Teach the controversy

Controversy continues to swirl around my habit of calling my finches “purple.” A consensus is emerging among semi-perfessional birders that they cannot be. Bird Dog, at Maggie’s Farm (here), is the latest to “call me” on this. Purple finches are piney-wood avians, he insists. Those must be common-garden house finches who address me from my balconata railing, here in inner-city Parkdale.

Perhaps I am naïve, but I take them at their word. They say they are purple finches, so that’s what I report. Besides, there could be legal issues. They might be “trans” purple finches. In which case, my calling them house finches could get me a visit from the Mounties, under our young Liberal government’s latest experiment in criminal law. One can now get two years in the slammer, up here, for failing to acknowledge any creature’s personal choice of identities.

It is possible I misheard them, however. Sometimes they speak a singular metallic weet, whose meaning is clear enough. But usually it is a “bubbly continuous warble” (Andy Bezener, Birds of Ontario) — resembling Hindi, but with no English nouns inserted to help one determine the subject. I thought they said, Carpodacus purpureus. Perhaps it was, Carpodacus mexicanus, instead. Definitely, Carpodacus, and not, Loxia, for they sure don’t look like crossbills to me.

And then there is the fact that they lack the (slightly vulgar) body streaks, that I would expect to see on a house finch, whether male or female. And the lads seem to lack the brown hat. And the colouring, on those males, strikes me as a more graciously distributed matte raspberry; the red on a house finch would be more chesty and alarming and, … you know, burgundy.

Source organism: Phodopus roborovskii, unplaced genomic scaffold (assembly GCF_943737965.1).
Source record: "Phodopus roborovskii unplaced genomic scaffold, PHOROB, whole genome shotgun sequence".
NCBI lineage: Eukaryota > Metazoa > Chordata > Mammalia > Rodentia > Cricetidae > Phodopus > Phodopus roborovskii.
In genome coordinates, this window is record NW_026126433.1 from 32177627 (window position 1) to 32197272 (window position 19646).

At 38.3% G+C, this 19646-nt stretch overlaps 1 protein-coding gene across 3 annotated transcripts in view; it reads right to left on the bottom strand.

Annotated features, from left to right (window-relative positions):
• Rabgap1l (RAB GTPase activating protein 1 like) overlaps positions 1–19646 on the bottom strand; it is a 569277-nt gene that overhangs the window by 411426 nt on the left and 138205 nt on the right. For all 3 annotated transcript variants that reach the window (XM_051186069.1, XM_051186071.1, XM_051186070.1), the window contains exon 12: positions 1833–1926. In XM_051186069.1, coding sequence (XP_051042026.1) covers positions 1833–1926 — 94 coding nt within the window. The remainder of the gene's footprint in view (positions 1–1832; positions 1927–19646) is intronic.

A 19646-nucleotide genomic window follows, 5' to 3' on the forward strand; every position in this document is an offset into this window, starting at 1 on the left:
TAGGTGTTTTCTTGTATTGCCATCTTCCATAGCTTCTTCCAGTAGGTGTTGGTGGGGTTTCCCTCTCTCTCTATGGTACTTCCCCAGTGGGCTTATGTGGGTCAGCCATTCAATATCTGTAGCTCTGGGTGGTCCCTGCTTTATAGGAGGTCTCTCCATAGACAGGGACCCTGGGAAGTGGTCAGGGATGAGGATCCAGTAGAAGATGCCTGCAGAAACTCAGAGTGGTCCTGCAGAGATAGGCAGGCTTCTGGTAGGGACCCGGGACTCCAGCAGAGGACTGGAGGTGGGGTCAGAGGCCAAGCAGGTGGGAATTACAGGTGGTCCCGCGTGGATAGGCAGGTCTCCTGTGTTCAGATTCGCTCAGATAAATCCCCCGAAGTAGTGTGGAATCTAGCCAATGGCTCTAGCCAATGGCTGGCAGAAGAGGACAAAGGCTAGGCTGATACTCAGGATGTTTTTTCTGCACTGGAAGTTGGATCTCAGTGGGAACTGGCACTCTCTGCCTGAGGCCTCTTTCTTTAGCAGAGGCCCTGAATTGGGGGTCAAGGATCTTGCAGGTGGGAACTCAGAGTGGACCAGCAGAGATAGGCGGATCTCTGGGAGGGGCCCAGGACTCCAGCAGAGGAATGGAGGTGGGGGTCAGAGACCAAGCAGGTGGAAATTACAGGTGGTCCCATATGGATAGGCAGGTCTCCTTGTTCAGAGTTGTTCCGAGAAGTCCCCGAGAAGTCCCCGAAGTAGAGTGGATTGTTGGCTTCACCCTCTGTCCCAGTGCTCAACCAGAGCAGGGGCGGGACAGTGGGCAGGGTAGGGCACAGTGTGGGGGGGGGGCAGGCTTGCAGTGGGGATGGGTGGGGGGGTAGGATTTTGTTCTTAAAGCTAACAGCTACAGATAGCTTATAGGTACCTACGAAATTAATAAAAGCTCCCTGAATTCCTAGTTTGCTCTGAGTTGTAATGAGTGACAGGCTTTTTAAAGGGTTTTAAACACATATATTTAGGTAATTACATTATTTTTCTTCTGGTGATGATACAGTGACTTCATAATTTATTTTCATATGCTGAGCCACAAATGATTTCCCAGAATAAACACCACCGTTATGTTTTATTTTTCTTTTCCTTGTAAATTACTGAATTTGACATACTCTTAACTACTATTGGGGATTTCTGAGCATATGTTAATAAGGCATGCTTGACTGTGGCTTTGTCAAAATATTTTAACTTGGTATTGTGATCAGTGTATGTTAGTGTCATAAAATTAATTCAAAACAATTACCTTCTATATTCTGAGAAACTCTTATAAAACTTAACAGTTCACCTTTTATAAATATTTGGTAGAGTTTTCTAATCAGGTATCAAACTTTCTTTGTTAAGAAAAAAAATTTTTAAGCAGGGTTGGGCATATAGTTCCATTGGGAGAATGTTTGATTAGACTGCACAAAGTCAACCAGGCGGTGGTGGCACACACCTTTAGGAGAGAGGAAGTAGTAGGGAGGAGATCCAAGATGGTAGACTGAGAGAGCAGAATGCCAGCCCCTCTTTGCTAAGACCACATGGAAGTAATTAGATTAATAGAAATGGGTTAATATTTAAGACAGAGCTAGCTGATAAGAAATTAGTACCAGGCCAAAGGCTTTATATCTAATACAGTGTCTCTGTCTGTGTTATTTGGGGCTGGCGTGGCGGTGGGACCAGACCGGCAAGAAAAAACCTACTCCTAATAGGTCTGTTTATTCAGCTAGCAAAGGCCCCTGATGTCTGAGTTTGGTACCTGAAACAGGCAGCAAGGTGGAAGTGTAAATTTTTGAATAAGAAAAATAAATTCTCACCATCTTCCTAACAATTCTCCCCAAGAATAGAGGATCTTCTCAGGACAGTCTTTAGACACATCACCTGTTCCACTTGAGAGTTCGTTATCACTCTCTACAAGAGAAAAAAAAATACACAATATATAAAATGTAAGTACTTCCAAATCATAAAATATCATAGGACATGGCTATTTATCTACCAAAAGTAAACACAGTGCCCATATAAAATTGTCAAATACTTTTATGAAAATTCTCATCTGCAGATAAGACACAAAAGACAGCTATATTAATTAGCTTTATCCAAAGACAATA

The ladies, especially, know how to dress. There is that ermine mottle on their undersides, and it seems to me, that delicious dusk cheek. And they are less saucy than one would expect of the (sometimes frankly shrewish) house finch dames; they are lady-like and classy. I would swear, though not necessarily in a court of law, that their tails are slightly notched, too.

A visitor to the High Doganate said no, the tails are square, and besides, they can’t be purple finches. I told him purple finches have been recorded by the bird club in the woods of nearby High Park. He told me they stay there. They don’t do balconies. But this, I declared, is a distinguished balconata.

We all know the house finch is one of those “introduced” species, from the extreme Southwest, released in number by bird-dealers in New York City a century ago in anticipation of a police raid; that they took to urban life like many other questionable immigrants; and spread quickly from one town to another. That they displaced the native purple finches to the sticks, and have so pushed and shoved even the house sparrows (illegal immigrants of a previous generation), that we now have more than a billion of them, in dense congregations.

Did I say “illegal”? … Sorry. … The Eurasian house sparrows were imported in the 1850s to control the insects afflicting our cereal crops. But, ha! Turned out they were vegetarian — indeed trash vegetarians, who moved right into the slums. So that our melodious song sparrows felt obliged, street by street, to move elsewhere. These “Mexican” house finches have the same reputation. (Maybe Trump should have a go at them.)

My finches are not like that, at all. They are delicate, cultured birds who, as I say, can sing in Latin (as well as Hindi). They are not in the least aggressive. Well, sometimes they will note that the seed dish is empty — but softly, musically, regretfully. Surely they are finches of the “purple” class.